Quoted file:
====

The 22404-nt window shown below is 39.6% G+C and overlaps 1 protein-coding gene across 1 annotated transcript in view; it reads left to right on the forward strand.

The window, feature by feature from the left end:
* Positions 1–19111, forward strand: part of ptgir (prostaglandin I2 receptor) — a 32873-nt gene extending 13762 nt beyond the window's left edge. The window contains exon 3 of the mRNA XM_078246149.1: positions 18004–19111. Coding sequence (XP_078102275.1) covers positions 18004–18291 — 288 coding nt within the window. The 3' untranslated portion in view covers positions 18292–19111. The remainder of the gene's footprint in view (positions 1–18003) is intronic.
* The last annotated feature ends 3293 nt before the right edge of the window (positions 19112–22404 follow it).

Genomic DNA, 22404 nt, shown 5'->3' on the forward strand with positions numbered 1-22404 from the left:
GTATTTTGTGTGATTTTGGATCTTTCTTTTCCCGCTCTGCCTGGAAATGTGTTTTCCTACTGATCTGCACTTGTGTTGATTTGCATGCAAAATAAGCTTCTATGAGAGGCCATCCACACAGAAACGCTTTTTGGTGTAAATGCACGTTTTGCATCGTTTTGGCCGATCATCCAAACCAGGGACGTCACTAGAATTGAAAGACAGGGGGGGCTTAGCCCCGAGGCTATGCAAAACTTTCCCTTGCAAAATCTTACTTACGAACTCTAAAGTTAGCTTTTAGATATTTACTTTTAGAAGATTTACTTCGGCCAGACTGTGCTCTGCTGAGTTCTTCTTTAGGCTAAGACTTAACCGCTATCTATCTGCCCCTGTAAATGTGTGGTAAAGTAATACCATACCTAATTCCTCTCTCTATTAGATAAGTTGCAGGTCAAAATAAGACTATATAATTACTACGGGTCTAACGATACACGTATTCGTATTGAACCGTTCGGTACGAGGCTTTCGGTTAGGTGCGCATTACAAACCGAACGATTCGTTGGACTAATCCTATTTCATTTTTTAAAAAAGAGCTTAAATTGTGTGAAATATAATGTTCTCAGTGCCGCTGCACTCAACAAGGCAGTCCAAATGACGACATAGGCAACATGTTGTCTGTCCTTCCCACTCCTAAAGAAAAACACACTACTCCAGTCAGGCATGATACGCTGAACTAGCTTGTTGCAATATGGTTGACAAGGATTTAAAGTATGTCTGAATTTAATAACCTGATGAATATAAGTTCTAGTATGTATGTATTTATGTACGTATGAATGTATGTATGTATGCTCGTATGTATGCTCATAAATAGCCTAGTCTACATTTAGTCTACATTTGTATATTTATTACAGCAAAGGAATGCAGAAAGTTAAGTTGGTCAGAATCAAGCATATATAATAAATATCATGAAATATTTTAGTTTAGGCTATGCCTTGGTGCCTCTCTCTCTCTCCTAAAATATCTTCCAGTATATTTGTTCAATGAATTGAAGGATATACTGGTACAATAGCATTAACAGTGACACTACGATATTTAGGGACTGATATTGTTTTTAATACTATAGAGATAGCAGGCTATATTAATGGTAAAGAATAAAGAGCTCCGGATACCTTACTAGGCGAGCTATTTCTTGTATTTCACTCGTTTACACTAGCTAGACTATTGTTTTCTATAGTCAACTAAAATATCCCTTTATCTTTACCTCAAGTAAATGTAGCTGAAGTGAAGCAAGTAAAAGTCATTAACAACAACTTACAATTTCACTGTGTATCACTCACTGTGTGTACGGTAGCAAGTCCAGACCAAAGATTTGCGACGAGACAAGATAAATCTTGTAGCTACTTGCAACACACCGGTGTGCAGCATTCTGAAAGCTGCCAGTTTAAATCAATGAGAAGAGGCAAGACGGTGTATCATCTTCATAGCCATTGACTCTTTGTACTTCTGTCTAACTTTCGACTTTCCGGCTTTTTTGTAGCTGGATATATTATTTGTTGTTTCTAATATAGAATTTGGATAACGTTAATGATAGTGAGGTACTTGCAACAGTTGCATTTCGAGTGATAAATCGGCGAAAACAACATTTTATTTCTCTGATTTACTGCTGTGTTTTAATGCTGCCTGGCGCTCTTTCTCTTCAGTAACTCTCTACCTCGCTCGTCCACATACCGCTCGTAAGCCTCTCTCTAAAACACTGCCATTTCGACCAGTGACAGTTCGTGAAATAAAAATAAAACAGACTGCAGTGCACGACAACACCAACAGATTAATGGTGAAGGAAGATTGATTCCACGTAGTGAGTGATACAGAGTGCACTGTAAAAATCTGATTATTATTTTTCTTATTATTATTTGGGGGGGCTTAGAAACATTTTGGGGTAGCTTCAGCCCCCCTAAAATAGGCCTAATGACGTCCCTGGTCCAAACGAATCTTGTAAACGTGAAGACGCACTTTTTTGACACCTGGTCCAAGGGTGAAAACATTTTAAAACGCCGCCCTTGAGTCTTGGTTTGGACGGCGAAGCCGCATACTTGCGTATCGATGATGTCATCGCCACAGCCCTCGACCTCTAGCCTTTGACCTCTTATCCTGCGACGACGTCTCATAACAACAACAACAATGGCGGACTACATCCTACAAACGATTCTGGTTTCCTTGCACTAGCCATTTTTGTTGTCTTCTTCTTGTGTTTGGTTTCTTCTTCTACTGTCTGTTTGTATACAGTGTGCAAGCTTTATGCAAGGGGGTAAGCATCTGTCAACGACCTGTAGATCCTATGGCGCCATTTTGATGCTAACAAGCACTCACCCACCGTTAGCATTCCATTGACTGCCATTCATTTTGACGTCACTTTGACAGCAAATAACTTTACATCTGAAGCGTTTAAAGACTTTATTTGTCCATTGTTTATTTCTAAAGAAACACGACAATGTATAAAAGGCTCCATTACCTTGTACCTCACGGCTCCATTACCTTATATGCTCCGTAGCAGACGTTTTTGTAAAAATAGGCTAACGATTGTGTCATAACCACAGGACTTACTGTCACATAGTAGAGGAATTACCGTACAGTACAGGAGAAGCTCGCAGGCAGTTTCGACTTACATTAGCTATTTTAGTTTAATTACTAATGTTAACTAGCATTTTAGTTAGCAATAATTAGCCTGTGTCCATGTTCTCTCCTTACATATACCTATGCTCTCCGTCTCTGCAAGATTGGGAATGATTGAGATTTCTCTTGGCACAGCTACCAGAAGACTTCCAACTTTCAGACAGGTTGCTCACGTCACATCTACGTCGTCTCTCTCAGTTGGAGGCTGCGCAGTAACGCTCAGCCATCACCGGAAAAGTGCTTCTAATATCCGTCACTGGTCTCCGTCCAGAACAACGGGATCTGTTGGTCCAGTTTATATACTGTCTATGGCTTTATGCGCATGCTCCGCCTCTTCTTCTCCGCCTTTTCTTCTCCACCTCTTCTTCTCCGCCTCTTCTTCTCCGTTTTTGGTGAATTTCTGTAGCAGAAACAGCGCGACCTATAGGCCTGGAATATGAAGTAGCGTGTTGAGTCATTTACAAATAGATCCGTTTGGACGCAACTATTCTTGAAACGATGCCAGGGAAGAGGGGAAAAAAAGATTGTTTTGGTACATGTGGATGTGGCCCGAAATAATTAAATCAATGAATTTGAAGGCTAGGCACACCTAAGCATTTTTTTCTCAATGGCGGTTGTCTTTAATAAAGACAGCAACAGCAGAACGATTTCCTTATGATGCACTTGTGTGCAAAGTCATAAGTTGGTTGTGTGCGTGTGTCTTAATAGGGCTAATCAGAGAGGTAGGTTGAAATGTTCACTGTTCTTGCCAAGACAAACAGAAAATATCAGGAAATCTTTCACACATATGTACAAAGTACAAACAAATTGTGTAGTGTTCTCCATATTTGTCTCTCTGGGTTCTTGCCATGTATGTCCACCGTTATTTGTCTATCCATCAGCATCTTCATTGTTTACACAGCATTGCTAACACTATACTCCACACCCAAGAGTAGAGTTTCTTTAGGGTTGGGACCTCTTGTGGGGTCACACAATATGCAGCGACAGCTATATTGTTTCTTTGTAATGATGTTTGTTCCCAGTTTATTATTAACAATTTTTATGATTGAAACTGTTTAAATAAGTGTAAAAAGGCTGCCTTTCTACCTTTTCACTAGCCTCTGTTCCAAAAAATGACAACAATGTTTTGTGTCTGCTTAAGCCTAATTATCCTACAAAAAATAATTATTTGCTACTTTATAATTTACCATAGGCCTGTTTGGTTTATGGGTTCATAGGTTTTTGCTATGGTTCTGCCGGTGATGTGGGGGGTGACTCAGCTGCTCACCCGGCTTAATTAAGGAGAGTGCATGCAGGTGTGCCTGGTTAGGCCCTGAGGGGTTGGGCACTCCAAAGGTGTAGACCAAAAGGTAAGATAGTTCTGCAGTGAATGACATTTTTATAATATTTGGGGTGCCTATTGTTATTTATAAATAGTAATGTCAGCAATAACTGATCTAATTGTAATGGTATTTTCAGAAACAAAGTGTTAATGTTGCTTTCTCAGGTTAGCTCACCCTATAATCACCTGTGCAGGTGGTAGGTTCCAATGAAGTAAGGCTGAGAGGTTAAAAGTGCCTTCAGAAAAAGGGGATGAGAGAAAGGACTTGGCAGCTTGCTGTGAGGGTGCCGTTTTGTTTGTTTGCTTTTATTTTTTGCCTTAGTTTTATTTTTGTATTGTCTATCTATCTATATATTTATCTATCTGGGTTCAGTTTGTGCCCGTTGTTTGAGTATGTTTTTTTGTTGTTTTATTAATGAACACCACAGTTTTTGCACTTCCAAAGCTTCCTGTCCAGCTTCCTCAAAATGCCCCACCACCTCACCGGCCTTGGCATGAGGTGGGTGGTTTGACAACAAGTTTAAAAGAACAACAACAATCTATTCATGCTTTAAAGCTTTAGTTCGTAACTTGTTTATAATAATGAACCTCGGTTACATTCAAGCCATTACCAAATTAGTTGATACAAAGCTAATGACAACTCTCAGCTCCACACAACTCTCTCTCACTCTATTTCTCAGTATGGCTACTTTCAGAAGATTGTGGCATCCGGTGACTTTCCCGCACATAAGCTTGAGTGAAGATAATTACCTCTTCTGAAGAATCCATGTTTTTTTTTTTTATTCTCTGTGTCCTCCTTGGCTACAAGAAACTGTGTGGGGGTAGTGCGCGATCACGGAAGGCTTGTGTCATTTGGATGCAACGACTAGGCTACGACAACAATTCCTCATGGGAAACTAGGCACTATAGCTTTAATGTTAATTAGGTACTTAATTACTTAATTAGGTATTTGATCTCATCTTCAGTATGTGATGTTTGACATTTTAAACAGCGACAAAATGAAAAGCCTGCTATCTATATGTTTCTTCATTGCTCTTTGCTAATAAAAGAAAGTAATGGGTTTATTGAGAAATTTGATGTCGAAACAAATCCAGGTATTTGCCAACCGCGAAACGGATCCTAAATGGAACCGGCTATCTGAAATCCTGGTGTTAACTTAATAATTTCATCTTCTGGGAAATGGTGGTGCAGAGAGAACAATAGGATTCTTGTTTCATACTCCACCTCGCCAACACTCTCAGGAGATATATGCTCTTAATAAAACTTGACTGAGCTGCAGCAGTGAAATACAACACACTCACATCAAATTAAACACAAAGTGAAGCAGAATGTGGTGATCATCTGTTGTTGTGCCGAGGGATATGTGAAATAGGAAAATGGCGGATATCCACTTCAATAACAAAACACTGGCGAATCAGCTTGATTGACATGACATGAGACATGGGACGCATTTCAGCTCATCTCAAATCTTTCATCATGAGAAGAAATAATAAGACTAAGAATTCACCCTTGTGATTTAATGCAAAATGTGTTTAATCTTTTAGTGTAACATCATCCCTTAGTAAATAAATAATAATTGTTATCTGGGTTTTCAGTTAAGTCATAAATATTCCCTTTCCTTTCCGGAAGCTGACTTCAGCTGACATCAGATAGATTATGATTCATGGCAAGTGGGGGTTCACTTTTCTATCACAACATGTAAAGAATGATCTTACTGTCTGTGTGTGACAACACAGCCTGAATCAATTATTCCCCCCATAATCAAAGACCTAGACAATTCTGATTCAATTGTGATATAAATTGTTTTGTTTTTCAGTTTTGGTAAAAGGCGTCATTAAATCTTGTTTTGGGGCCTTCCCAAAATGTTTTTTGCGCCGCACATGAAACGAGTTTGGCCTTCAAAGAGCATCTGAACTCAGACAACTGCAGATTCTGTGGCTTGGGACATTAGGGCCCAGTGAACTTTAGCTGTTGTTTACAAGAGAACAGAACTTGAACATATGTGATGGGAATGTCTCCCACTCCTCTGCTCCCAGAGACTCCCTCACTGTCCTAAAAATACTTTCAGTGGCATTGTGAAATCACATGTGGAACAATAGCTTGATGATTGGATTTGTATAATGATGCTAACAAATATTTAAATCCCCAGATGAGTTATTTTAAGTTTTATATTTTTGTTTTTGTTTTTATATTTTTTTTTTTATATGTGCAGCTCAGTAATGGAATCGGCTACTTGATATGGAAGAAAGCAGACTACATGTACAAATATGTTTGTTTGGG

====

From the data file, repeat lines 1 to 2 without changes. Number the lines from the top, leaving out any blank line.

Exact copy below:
The 22404-nt window shown below is 39.6% G+C and overlaps 1 protein-coding gene across 1 annotated transcript in view; it reads left to right on the forward strand.

The window, feature by feature from the left end: